Penn National Logo

Penn National: The United Way does amazing things for local communities and Penn National showed their support this year by donating $50,000 towards COVID relief efforts. In addition to their financial support, the company donated 19,000 face masks to a Pennsylvania hospital to show support for the tireless work of healthcare professionals.

Progressive Logo

Progressive: Progressive is no stranger to giving back to communities, but this year it is the Big “I” that is extending a huge thank you. The company donated $2,000,000 to establish the Trusted Choice COVID-19 Relief Fund. The fund allowed independent insurance agencies to apply for grants through the national Big “I” and provided financial relief for many agencies during a time of uncertainty.

SECURA logo

SECURA: This company has put in the time, effort and hard work to help their community and was recognized for their efforts. SECURA was named one of the Top 10 Generous Workplaces by the United Way of the Fox Cities. Whether they are partnering with local independent agents to provide financial support for community programs or holding their first annual plant sale in the parking lot, this team is giving back!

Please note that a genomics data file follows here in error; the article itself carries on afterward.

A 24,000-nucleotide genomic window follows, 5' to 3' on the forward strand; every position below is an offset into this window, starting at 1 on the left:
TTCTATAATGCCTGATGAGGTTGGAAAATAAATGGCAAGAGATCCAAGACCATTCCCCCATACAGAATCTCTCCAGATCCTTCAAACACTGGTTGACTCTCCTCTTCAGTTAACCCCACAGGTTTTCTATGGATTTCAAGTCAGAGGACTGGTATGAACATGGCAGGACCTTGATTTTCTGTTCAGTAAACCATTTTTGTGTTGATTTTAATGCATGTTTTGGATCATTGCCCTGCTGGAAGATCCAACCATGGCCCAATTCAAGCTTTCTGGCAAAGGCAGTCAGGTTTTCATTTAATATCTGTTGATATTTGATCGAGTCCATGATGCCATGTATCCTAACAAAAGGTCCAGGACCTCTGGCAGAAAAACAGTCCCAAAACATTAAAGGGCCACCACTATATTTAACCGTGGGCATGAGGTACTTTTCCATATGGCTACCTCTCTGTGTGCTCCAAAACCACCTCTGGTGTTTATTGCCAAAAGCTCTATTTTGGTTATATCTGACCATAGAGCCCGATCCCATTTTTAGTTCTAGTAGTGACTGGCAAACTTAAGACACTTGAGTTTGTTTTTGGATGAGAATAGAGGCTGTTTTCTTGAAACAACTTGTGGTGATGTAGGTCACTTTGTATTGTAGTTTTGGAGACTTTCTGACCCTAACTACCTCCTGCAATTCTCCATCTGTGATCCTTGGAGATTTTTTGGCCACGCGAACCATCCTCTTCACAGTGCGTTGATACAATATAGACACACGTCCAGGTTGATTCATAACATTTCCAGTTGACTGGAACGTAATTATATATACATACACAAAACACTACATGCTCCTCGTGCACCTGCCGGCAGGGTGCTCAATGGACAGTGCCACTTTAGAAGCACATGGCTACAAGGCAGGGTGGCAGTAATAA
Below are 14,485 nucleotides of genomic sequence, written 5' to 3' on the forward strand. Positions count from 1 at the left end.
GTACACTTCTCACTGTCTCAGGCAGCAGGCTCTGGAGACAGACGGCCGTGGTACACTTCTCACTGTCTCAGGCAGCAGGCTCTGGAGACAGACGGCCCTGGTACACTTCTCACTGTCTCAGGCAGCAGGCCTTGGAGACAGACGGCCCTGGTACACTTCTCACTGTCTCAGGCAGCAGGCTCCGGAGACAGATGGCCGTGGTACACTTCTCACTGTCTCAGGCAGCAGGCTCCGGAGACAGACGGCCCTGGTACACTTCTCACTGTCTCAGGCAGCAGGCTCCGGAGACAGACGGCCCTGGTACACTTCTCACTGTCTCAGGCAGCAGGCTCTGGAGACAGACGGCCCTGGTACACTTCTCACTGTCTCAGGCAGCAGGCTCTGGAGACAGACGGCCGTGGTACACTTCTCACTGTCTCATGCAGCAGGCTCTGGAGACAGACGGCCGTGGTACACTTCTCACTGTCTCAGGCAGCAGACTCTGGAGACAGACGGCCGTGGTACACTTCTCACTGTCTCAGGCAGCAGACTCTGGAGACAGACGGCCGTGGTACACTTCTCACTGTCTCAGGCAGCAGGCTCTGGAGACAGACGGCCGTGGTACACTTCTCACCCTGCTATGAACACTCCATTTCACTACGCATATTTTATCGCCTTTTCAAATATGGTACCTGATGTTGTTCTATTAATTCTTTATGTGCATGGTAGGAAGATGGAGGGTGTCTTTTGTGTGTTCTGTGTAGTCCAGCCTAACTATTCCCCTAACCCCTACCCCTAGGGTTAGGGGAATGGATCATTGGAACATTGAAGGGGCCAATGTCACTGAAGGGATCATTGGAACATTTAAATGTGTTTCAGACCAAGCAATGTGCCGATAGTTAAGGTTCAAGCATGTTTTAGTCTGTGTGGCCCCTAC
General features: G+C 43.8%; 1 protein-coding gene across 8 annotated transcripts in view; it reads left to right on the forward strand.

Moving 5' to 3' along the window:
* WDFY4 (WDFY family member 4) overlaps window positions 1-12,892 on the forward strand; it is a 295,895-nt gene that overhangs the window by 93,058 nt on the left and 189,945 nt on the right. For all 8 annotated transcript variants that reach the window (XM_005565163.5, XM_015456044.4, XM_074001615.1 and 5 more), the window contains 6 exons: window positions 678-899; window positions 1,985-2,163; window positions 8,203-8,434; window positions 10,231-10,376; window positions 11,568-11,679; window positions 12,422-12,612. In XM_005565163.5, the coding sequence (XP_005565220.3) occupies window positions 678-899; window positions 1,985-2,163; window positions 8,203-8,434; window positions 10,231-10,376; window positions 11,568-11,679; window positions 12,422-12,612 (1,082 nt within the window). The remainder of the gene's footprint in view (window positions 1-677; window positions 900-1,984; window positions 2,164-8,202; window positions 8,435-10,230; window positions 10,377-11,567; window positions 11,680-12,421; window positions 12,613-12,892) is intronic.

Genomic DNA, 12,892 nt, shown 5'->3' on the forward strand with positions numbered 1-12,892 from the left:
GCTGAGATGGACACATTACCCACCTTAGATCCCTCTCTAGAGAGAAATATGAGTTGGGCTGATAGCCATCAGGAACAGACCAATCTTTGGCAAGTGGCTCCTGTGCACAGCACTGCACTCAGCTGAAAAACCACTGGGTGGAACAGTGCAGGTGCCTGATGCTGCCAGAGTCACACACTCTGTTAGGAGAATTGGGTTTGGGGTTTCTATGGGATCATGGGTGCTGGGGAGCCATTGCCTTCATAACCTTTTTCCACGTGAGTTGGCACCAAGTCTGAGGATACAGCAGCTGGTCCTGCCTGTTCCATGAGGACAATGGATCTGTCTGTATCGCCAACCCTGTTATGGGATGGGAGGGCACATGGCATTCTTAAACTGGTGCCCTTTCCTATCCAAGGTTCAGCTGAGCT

SFM Logo

SFM: The SFM Work Comp Experts are dedicated to their communities and to helping provide future opportunities for young people looking to further their education. This year, the SFM Foundation awarded 14 post-secondary scholarships totaling $250,000. When the future can seem daunting, we thank you for making it a little brighter for these students!

Society Logo

Society Insurance: During these times, many families struggled to put food on the table due to the economic impact of the pandemic. That is where Society stepped up in a big way. The company provided financial support to the Coronavirus Rapid Response Fund at Feeding America of Eastern Wisconsin. They also partnered with local independent agents to donate 375 meals to organizations helping people in need.